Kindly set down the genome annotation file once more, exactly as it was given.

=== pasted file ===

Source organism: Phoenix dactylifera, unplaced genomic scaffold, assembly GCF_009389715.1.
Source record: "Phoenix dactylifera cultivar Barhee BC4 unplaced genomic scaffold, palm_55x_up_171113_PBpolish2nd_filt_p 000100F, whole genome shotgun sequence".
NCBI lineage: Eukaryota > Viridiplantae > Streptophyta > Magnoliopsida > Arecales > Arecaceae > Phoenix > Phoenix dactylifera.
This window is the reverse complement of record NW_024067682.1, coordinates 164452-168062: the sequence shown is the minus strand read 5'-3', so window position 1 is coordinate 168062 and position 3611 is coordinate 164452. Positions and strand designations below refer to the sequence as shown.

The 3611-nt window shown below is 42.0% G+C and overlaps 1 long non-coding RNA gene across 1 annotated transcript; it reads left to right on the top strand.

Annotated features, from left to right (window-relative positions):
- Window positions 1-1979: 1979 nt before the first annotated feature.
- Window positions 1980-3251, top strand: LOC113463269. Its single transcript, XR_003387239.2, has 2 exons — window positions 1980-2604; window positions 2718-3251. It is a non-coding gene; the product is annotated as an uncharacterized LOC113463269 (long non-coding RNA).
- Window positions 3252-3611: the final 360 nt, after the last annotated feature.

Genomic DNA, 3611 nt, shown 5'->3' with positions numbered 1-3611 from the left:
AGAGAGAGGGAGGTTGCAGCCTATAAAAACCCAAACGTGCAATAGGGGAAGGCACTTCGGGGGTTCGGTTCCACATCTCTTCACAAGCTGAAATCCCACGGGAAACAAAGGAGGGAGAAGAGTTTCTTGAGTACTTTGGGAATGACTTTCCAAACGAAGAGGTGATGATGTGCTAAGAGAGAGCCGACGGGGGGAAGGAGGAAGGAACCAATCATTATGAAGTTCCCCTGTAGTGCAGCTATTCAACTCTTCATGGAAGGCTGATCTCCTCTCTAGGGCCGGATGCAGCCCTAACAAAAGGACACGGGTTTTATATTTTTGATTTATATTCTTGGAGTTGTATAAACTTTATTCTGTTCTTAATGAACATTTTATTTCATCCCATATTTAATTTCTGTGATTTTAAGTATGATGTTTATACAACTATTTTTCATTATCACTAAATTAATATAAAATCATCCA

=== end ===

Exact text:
Source organism: Phoenix dactylifera, unplaced genomic scaffold, assembly GCF_009389715.1.
Source record: "Phoenix dactylifera cultivar Barhee BC4 unplaced genomic scaffold, palm_55x_up_171113_PBpolish2nd_filt_p 000100F, whole genome shotgun sequence".
NCBI lineage: Eukaryota > Viridiplantae > Streptophyta > Magnoliopsida > Arecales > Arecaceae > Phoenix > Phoenix dactylifera.
This window is the reverse complement of record NW_024067682.1, coordinates 164452-168062: the sequence shown is the minus strand read 5'-3', so window position 1 is coordinate 168062 and position 3611 is coordinate 164452. Positions and strand designations below refer to the sequence as shown.

The 3611-nt window shown below is 42.0% G+C and overlaps 1 long non-coding RNA gene across 1 annotated transcript; it reads left to right on the top strand.

Annotated features, from left to right (window-relative positions):
- Window positions 1-1979: 1979 nt before the first annotated feature.
- Window positions 1980-3251, top strand: LOC113463269. Its single transcript, XR_003387239.2, has 2 exons — window positions 1980-2604; window positions 2718-3251. It is a non-coding gene; the product is annotated as an uncharacterized LOC113463269 (long non-coding RNA).
- Window positions 3252-3611: the final 360 nt, after the last annotated feature.

Genomic DNA, 3611 nt, shown 5'->3' with positions numbered 1-3611 from the left:
AGAGAGAGGGAGGTTGCAGCCTATAAAAACCCAAACGTGCAATAGGGGAAGGCACTTCGGGGGTTCGGTTCCACATCTCTTCACAAGCTGAAATCCCACGGGAAACAAAGGAGGGAGAAGAGTTTCTTGAGTACTTTGGGAATGACTTTCCAAACGAAGAGGTGATGATGTGCTAAGAGAGAGCCGACGGGGGGAAGGAGGAAGGAACCAATCATTATGAAGTTCCCCTGTAGTGCAGCTATTCAACTCTTCATGGAAGGCTGATCTCCTCTCTAGGGCCGGATGCAGCCCTAACAAAAGGACACGGGTTTTATATTTTTGATTTATATTCTTGGAGTTGTATAAACTTTATTCTGTTCTTAATGAACATTTTATTTCATCCCATATTTAATTTCTGTGATTTTAAGTATGATGTTTATACAACTATTTTTCATTATCACTAAATTAATATAAAATCATCCA